I have a piece up at The Atlantic today, about the new romantic comedy “New Year’s Eve”:
But there are legitimate reasons—you know, non-sexist ones—to dislike the genre. For every quality romantic comedy it produces, Hollywood churns out at least three terrible ones (though of course the same could be said of many other genres). Big-studio romantic comedies are almost always stories about upper-middle-class white people. They almost always portray straight relationships as if they’re the only kind of relationship that exists. And their screenwriters cannot bear the thought of the characters on screen being single once the ending credits role: Kate and Leopold (2001) was so desperate to bring its central couple together that it resorted to time travel to do it.
What’s more, there’s plenty to dislike about the current trend of “smorgasbord” rom coms, featuring multiple stories and protagonists. Movies like He’s Just Not That Into You (2009),Valentine’s Day, and New Year’s Eve, based on advice books or pegged to holidays, are craven and transparent money grabs. They throw dozens of thin, somewhat intertwined plot lines together into the script. And because each of those plot lines is allowed about five minutes of screen time, there’s almost no character development, which wastes the talent of the actors. Given this, many people no doubt wish that Love Actually, though it’s probably the best of the smorgasbord rom coms, had actually been the ultimate romantic comedy—as in, the last one.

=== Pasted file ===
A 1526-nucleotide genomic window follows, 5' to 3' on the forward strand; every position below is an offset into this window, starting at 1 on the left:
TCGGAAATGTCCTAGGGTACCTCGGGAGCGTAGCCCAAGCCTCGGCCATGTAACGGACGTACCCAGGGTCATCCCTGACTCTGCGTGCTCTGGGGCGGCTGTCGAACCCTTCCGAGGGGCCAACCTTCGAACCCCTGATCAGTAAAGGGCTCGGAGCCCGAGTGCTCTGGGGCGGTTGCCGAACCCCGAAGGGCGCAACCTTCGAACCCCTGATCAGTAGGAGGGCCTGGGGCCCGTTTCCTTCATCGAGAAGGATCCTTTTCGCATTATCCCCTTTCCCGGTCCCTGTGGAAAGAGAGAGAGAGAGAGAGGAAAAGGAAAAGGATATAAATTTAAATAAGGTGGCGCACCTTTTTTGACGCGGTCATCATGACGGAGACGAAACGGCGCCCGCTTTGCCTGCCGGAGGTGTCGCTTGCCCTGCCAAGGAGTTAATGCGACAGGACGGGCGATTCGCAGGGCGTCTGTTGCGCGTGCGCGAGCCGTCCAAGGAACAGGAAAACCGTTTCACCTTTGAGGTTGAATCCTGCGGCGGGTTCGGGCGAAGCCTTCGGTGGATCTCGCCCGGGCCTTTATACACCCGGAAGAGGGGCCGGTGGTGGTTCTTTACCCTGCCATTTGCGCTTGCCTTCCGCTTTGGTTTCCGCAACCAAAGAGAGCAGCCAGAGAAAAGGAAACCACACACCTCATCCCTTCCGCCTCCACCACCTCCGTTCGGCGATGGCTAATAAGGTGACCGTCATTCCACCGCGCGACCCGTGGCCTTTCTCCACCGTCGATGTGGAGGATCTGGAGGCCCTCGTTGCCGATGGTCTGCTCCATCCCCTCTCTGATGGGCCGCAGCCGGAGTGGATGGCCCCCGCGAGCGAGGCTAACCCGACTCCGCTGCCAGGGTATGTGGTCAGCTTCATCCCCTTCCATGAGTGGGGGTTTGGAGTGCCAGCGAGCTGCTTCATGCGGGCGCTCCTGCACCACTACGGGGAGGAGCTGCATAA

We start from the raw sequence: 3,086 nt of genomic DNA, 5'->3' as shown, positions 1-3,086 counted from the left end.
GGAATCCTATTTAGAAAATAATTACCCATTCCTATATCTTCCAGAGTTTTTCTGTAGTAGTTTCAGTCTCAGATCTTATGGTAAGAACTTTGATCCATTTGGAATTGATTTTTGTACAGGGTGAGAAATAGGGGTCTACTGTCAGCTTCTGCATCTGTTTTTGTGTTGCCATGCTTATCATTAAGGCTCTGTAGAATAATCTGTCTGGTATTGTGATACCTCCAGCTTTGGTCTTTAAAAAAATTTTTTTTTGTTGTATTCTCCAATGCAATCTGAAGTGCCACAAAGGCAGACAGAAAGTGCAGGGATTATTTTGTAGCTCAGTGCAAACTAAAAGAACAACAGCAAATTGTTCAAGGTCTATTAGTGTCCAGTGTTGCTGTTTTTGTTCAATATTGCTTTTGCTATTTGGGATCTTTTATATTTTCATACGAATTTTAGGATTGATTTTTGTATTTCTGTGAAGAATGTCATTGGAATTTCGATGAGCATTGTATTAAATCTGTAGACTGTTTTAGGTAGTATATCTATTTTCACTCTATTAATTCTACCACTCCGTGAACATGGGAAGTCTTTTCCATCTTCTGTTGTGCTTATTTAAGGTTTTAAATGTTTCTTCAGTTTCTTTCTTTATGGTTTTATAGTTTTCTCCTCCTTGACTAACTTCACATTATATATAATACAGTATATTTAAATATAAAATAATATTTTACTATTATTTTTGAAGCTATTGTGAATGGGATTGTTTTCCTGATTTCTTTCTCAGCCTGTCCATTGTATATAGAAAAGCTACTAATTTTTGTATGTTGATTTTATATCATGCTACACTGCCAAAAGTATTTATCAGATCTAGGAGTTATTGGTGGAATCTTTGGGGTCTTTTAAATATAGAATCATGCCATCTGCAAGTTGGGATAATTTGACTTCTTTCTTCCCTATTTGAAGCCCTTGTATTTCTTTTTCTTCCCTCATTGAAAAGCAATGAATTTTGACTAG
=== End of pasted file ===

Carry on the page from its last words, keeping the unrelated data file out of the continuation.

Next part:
You can read the rest of it here.